Massive Reservoir Under Construction Will Disappear Underground

A new concept for safeguarding drinking water is taking shape before it disappears from view

By Patrick Healy
|  Wednesday, Nov 20, 2013  |  Updated 7:41 AM PDT
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The Los Angeles Department of Water and Power works on a major construction project, but the results will be hard to see. Construction of a 55-million-gallon water tank is underway west of the 134 Freeway. Patrick Healy reports from Griffith Park for the NBC4 News at 6 p.m. Wednesday, Nov. 13, 2013.

Patrick Healy

The Los Angeles Department of Water and Power works on a major construction project, but the results will be hard to see. Construction of a 55-million-gallon water tank is underway west of the 134 Freeway. Patrick Healy reports from Griffith Park for the NBC4 News at 6 p.m. Wednesday, Nov. 13, 2013.

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Take  a look while it's still visible.

A new concept for safeguarding the water supply in Los Angeles is taking shape in full view of travelers on the 134 Freeway passing by Griffith Park.

"What you're seeing is construction of a 55-million-gallon tank," said Susan Rowghani, Director of Water Engineering for the Los Angeles Department of Water and Power (LADWP).

The massive enclosure, 35 feet deep and sitting on 7 acres, is being made of reinforced concrete, and unlike surface reservoirs, will be fully enclosed.

As soon as what's called the "Headworks" project is completed, it will disappear from sight, covered with three feet of soil, with a new park to be landscaped on top. The project is part of the LADWP's response to federal EPA water quality requirements that effectively make open reservoirs obsolete, according to Martin Adams, LADWP's director of Water Operations. Construction began early in 2012.

"I didn't realize how big it was going to be when they started," said Noel de Paz of Van Nuys, a frequent visitor to Griffith Park who was been watching the construction progress. Completion of the first Headworks reservoir is targeted for next vember. A sister reservoir is expected to be finished in 2017.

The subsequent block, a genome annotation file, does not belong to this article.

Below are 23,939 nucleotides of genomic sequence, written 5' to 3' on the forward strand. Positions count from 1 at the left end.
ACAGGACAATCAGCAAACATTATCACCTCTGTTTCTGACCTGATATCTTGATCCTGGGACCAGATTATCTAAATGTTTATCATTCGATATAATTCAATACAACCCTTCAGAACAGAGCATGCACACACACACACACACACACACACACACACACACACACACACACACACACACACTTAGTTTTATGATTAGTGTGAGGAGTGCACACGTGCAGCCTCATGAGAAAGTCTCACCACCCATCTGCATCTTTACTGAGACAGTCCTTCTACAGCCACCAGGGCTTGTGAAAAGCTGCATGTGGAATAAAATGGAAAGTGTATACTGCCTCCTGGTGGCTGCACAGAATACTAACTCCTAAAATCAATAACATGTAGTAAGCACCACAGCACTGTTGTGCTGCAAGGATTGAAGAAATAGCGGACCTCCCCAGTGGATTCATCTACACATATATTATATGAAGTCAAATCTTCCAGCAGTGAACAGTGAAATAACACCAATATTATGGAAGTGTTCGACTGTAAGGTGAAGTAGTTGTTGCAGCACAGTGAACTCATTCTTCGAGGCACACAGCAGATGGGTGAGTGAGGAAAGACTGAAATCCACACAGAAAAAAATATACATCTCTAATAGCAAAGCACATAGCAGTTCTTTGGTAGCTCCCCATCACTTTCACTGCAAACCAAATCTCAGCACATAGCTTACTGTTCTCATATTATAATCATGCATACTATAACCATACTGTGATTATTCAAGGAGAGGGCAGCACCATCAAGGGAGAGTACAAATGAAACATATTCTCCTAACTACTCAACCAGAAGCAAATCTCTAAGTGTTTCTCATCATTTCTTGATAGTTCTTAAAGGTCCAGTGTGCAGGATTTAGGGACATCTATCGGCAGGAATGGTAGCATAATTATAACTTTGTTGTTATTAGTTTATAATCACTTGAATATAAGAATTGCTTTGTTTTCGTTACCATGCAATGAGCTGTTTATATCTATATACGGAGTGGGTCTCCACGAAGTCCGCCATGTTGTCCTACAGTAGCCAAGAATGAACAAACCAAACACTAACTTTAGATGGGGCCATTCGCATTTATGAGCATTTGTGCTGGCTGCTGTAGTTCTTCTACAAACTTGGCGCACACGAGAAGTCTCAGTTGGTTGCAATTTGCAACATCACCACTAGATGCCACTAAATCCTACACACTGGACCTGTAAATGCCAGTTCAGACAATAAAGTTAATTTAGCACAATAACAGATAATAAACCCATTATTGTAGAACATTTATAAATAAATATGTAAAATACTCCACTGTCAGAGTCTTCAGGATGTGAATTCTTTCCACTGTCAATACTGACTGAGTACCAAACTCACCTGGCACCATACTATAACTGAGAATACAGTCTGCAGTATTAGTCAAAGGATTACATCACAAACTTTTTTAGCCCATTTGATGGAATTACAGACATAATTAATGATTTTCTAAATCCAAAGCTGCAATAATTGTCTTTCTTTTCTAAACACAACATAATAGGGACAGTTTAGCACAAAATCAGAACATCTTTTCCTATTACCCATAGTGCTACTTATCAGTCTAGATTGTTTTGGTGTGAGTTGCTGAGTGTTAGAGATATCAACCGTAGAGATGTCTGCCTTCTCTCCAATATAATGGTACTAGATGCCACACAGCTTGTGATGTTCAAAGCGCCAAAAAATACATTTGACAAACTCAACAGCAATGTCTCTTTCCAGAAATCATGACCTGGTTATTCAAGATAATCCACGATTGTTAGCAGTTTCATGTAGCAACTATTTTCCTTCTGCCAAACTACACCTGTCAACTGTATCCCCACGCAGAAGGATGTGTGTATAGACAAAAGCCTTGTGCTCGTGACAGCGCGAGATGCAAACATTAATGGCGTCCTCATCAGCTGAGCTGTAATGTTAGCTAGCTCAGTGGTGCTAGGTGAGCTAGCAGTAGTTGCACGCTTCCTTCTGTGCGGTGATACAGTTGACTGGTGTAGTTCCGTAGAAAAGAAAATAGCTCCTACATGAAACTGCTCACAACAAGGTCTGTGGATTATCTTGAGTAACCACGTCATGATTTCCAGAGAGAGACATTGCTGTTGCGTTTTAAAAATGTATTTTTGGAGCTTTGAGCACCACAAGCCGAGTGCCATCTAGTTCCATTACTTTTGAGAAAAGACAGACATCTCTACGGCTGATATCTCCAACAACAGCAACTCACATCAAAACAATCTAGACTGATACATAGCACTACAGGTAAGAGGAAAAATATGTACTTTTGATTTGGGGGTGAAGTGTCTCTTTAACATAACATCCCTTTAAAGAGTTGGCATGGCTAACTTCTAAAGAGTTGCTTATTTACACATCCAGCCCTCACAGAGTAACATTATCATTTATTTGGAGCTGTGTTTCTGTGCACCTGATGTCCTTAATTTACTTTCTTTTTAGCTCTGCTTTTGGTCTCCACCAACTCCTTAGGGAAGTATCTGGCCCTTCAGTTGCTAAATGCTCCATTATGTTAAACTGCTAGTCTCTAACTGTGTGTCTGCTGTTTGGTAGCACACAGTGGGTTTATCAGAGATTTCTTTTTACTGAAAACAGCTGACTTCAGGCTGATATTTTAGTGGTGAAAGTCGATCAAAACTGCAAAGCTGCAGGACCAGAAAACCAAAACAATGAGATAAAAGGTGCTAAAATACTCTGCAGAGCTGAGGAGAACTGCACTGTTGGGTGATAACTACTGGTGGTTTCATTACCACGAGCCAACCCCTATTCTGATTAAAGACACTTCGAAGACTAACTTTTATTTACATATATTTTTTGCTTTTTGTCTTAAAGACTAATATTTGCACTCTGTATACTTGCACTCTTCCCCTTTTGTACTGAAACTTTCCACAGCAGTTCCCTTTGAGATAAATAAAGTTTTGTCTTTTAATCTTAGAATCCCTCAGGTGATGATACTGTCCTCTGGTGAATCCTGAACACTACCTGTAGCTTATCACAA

Together, the Headworks reservoirs will replace Silver Lake and its companion Ivanhoe Reservoir. At the urging of the community, water will remain in the reservoirs, but not as part of the city's drinking water supply. The feasibility of using recycled water, or perhaps Los Angeles River runoff will be explored, Adams said.

As a stopgap covering measure, the Ivanhoe Reservoir currently is covered with thousands of "shade balls" to block UV radiation to discourage the growth of algae and other biological contaminants. Silver Lake has already been removed from the water supply.

The combined 110-million-gallon capacity of the Headworks reservoirs amounts to only a day's supply for the 4 million Angelenos supplied by the LADWP.

But in conjunction with other reservoirs and new pipelines, the Headworks serves as a "buffer" that will better enable the DWP to distribute water and respond to temporary disruptions of supply, Adams said.

Early on, the DWP considered upgrading and covering the Silver Lake Reservoirs, but ultimately concluded it would be better, and likely less expensive, to build at a new location, Adams said.

"We couldn't put bandaids on the system," Adams said. More than a century ago, the Headworks location had been one of the first locations where city officials tapped the Los Angeles River into a municipal water system.

Later, it served as a spreading basin, with water diverted from the river allowed to percolate through the soil to recharge natural underground aquifers. That role ended in the early 1980s when the water in the LA River was deemed no longer suitable for spreading basin use.

Industrial comtaminants, including the carcinogen hexavalent chromium, have been detected in much of the groundwater beneath the San Fernando Valley, and the possibility had to be explored that soil at the Headworks site might also have been contaminated, and samples were tested.

"There were a lot of concerns that we may have spread water that had contaminants, but we did not find any evidence of that in the soil. We were very fortunate," Adams said.

Had contaminated soil been found, the challenge of dealing with it might have made the Headworks Project impractical. Building a system to decontaminate the tainted groundwater and be able to use it for the water supply is a major initiative the LADWP intends to pursue.

It is expected to take years and cost half a billion dollars, Adams said. The Headworks will draw on existing LADWP water sources, including aqueduct water from the Eastern Sierra, and wells that draw on uncontaminated groundwater.

In addition to the park envisioned atop the Headworks reservoirs, there are also plans to create a wetlands at the west end of the property, using runoff diverted from the LA River. The wetlands will be underlain with a water resistant barrier to keep the river water from percolating through the soil, and it will be diverted back to the concrete riverbed downstream.

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